A water jet cutter is a tool capable of slicing into metal or other materials using a jet of water at high velocity and pressure, or a mixture of water and an abrasive substance. The process is essentially the same as water erosion found in nature but accelerated and concentrated by orders of magnitude. It is often used during fabrication or manufacture of parts for machinery and other devices. It has found applications in a diverse number of industries from mining to aerospace where it is used for operations such as cutting, shaping, carving, and reaming.
An important benefit of the water jet cutter is its ability to cut material without interfering with the material's inherent structure as there is no "heat affected zone" or HAZ. This allows metals to be cut without harming or changing their intrinsic properties.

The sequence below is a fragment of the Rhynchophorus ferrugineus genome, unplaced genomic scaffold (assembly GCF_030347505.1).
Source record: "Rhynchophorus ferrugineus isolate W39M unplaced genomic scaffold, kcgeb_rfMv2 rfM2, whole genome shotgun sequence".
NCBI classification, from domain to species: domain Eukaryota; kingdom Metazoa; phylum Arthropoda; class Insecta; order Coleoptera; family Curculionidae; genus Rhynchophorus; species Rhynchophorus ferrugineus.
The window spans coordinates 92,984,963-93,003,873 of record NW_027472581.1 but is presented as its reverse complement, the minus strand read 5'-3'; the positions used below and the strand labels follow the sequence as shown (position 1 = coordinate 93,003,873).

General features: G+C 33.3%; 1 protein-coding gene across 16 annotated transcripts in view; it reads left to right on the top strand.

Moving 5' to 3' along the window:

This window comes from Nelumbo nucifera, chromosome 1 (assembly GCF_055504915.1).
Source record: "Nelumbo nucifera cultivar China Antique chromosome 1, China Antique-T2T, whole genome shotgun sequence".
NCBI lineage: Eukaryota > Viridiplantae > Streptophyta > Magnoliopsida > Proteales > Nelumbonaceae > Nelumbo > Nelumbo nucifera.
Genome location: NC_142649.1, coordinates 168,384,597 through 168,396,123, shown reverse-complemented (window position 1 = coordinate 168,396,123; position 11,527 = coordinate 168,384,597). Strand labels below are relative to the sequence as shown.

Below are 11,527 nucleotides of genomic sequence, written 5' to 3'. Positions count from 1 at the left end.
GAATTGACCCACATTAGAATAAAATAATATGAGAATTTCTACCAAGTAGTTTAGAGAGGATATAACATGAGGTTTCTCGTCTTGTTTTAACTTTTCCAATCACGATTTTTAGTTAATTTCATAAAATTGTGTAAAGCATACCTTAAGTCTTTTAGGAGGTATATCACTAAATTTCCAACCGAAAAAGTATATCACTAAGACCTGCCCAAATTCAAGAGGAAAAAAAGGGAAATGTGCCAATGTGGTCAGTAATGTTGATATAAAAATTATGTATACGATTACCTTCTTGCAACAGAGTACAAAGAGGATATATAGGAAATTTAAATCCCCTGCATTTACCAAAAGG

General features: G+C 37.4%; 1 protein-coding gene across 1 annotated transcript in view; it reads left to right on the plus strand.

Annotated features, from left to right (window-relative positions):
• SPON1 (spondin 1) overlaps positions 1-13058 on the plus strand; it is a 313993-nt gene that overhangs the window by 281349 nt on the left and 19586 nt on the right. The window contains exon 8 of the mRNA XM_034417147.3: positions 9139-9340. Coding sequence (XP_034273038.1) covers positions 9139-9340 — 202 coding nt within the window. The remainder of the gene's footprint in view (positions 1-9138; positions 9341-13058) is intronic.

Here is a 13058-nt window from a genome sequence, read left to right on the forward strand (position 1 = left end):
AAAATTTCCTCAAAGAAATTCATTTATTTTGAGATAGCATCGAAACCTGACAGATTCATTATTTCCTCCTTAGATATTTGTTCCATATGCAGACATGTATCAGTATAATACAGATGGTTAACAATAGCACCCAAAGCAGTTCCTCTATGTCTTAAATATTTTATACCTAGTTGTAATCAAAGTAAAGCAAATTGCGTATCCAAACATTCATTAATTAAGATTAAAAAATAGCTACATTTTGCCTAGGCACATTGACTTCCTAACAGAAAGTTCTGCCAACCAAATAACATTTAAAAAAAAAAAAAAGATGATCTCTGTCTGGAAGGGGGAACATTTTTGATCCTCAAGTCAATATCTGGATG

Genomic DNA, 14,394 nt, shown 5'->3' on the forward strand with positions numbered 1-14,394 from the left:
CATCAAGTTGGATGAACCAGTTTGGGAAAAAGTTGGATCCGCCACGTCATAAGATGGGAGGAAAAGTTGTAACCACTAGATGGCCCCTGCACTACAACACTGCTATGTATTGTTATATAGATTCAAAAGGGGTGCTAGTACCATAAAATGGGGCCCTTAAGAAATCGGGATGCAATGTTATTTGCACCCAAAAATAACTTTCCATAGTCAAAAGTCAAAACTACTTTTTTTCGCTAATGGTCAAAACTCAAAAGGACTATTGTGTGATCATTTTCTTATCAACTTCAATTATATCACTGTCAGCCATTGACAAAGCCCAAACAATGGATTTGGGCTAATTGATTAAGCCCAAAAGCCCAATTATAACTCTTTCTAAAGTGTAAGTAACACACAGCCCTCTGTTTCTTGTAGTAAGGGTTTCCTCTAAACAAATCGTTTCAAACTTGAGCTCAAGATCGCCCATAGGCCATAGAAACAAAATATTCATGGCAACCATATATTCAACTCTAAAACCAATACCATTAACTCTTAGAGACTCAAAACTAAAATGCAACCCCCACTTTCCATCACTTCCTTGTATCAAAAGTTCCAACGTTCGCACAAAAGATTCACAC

Water jet cutters are also capable of producing rather intricate cuts in material. The kerf, or width, of the cut can be changed by changing parts in the nozzle, as well as the type and size of abrasive. Typical abrasive cuts are made with a kerf in the range of 0.04" to 0.05", but can be as narrow as 0.02". Non-abrasive cuts are normally 0.007" to 0.013", but can be as small as 0.003", which is approximately the size of a human hair. These small cutters can make very small detail possible in a wide range of applications.